Guidelines for Redeployment of EB-5 Capital
One of the hottest topics in EB-5 is the requirement of a new commercial enterprise (“NCE”) to sustain the investors’ funds “at risk” following the payoff of a loan by the job creating enterprise to the NCE. This issue will be of increasing importance as more and more 5 and 6 year loans are paid off while Chinese investors with a quota backlog have to wait 8 to 10 years or longer before they can receive a return of their invested funds from the NCE.
By way of background, USCIS has stated its policy that EB-5 investment capital is required to remain “at risk” in the NCE until each EB-5 investor’s I-829 petition is adjudicated. This has precipitated the need for the NCE to “redeploy” the invested funds. However, USCIS has provided no guidance on what requirements the redeployed investment is required to meet, other than that it must meet the definition of “at risk”.
This is a critical issue for investors, who would like to know from the time of investment (a) where their money will be redeployed and (b) that there is some assurance that their money will be at the least level of risk possible consistent with the requirements of EB-5 law and policy. It is also critical for investors in deals started before the backlog who did not consider the need for redeployment at the time of investment.
Because of the importance of this issue, Klasko Immigration Law Partners has collaborated with two top securities law firms to author a White Paper to edify our clients and, hopefully, USCIS as it finalizes its policy.
The authors of this White Paper have undertaken the task of proposing a set of standards and guidelines for redeployment of EB-5 investment capital. It is our hope that the principles of redeployment stated in this White Paper will be accepted by USCIS and by the EB-5 investment community. We believe that the standards expressed in this White Paper should meet the “at risk” requirements established by USCIS, and should also meet the requirements of federal securities laws and the fiduciary duties of the general partner or manager of each new commercial enterprise when making a decision to redeploy the investment capital in a new investment. We acknowledge that this is an evolving issue and that new developments may occur that require changes in these proposed standards and guidelines. At the same time, we believe it is important to the EB-5 community that these standards and guidelines be offered as a model now, so that new commercial enterprises have a basis for analyzing their options when the need to redeploy their investment capital becomes a reality.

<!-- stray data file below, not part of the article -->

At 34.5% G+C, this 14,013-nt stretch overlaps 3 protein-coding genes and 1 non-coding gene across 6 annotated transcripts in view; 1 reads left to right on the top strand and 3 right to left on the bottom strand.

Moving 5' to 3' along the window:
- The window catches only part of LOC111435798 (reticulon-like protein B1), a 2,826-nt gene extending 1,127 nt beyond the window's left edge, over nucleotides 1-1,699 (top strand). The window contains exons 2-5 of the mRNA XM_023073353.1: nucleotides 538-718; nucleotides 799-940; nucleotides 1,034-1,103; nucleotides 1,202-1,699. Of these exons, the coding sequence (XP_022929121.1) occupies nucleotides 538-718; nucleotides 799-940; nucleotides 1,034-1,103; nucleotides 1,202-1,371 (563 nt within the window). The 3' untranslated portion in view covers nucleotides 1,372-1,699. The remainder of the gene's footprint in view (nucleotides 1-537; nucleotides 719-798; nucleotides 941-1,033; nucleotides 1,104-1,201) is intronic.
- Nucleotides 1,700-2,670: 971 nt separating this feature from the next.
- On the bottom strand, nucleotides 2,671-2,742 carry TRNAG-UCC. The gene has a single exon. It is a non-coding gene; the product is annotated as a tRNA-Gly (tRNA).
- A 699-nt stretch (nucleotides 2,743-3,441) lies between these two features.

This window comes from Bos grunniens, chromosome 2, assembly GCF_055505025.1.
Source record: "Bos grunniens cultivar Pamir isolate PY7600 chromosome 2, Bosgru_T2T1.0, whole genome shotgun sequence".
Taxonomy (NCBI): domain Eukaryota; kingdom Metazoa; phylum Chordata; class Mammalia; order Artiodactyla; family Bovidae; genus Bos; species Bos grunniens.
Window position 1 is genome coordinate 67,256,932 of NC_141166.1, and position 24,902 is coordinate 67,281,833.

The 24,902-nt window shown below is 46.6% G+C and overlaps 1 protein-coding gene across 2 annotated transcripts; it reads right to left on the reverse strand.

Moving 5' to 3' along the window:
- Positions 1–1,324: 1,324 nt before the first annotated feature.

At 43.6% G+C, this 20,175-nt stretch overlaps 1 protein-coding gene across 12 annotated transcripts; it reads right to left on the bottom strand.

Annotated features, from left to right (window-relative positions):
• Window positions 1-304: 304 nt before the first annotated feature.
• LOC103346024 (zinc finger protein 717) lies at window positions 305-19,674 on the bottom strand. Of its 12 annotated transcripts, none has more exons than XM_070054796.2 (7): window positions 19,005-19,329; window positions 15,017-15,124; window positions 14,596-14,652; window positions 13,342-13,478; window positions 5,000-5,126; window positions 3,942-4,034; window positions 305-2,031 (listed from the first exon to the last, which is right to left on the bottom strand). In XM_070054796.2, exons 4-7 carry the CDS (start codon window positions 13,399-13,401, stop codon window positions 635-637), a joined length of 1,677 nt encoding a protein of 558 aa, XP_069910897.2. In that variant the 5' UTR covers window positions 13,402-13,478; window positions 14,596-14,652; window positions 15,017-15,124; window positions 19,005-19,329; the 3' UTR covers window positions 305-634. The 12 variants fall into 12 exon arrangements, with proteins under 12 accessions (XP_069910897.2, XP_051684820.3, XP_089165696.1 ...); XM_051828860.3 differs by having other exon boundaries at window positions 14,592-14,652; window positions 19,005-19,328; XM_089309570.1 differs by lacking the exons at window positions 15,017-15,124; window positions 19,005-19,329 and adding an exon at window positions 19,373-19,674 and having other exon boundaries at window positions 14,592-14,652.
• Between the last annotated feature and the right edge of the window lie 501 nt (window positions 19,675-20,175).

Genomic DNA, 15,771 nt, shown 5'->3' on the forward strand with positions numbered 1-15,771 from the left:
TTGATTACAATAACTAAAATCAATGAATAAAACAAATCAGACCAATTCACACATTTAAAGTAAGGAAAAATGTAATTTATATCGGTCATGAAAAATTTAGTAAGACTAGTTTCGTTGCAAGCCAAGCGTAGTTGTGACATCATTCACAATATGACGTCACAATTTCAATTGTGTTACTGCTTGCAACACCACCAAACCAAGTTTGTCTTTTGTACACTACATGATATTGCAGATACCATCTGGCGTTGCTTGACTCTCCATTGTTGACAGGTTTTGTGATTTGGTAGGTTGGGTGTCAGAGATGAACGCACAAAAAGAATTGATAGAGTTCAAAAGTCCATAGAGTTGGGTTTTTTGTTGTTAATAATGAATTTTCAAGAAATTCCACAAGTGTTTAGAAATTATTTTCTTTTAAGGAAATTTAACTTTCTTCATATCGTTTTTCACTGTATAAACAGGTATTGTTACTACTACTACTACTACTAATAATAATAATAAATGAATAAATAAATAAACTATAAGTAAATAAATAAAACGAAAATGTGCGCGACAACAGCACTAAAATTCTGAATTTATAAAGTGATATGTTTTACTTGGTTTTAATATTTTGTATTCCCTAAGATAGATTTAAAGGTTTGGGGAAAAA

Klasko Immigration Law Partners, LLP
Arnstein & Lehr LLP
Jeffer Mangels Butler & Mitchell LLP